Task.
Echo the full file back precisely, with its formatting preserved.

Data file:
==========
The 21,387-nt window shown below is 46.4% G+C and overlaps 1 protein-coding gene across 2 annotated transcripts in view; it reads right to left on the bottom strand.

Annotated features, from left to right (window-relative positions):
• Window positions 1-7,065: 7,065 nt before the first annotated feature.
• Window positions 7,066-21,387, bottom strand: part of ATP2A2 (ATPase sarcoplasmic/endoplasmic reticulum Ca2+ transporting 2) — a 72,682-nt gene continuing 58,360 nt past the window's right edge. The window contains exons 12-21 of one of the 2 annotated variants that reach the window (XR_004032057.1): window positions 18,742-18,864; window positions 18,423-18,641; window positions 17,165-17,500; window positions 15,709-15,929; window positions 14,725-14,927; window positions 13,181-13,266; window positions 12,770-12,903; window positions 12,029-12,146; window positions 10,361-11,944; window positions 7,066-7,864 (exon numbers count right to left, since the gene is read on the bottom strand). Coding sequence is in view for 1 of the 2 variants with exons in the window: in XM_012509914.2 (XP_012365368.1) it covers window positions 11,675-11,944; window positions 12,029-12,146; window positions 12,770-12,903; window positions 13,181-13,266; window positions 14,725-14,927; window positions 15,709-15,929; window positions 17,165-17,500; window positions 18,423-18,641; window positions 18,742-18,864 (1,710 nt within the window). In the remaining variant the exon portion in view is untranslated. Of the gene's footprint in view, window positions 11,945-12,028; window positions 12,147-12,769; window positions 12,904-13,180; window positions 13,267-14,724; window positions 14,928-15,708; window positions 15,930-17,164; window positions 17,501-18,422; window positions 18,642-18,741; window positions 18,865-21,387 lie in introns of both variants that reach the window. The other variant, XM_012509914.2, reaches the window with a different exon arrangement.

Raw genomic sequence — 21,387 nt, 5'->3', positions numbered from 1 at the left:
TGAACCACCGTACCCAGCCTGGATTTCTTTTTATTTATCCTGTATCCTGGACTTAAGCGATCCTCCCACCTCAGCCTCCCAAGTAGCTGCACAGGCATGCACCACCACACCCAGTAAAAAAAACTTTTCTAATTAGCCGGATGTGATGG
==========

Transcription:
The 21,387-nt window shown below is 46.4% G+C and overlaps 1 protein-coding gene across 2 annotated transcripts in view; it reads right to left on the bottom strand.

Annotated features, from left to right (window-relative positions):
• Window positions 1-7,065: 7,065 nt before the first annotated feature.
• Window positions 7,066-21,387, bottom strand: part of ATP2A2 (ATPase sarcoplasmic/endoplasmic reticulum Ca2+ transporting 2) — a 72,682-nt gene continuing 58,360 nt past the window's right edge. The window contains exons 12-21 of one of the 2 annotated variants that reach the window (XR_004032057.1): window positions 18,742-18,864; window positions 18,423-18,641; window positions 17,165-17,500; window positions 15,709-15,929; window positions 14,725-14,927; window positions 13,181-13,266; window positions 12,770-12,903; window positions 12,029-12,146; window positions 10,361-11,944; window positions 7,066-7,864 (exon numbers count right to left, since the gene is read on the bottom strand). Coding sequence is in view for 1 of the 2 variants with exons in the window: in XM_012509914.2 (XP_012365368.1) it covers window positions 11,675-11,944; window positions 12,029-12,146; window positions 12,770-12,903; window positions 13,181-13,266; window positions 14,725-14,927; window positions 15,709-15,929; window positions 17,165-17,500; window positions 18,423-18,641; window positions 18,742-18,864 (1,710 nt within the window). In the remaining variant the exon portion in view is untranslated. Of the gene's footprint in view, window positions 11,945-12,028; window positions 12,147-12,769; window positions 12,904-13,180; window positions 13,267-14,724; window positions 14,928-15,708; window positions 15,930-17,164; window positions 17,501-18,422; window positions 18,642-18,741; window positions 18,865-21,387 lie in introns of both variants that reach the window. The other variant, XM_012509914.2, reaches the window with a different exon arrangement.

Raw genomic sequence — 21,387 nt, 5'->3', positions numbered from 1 at the left:
TGAACCACCGTACCCAGCCTGGATTTCTTTTTATTTATCCTGTATCCTGGACTTAAGCGATCCTCCCACCTCAGCCTCCCAAGTAGCTGCACAGGCATGCACCACCACACCCAGTAAAAAAAACTTTTCTAATTAGCCGGATGTGATGG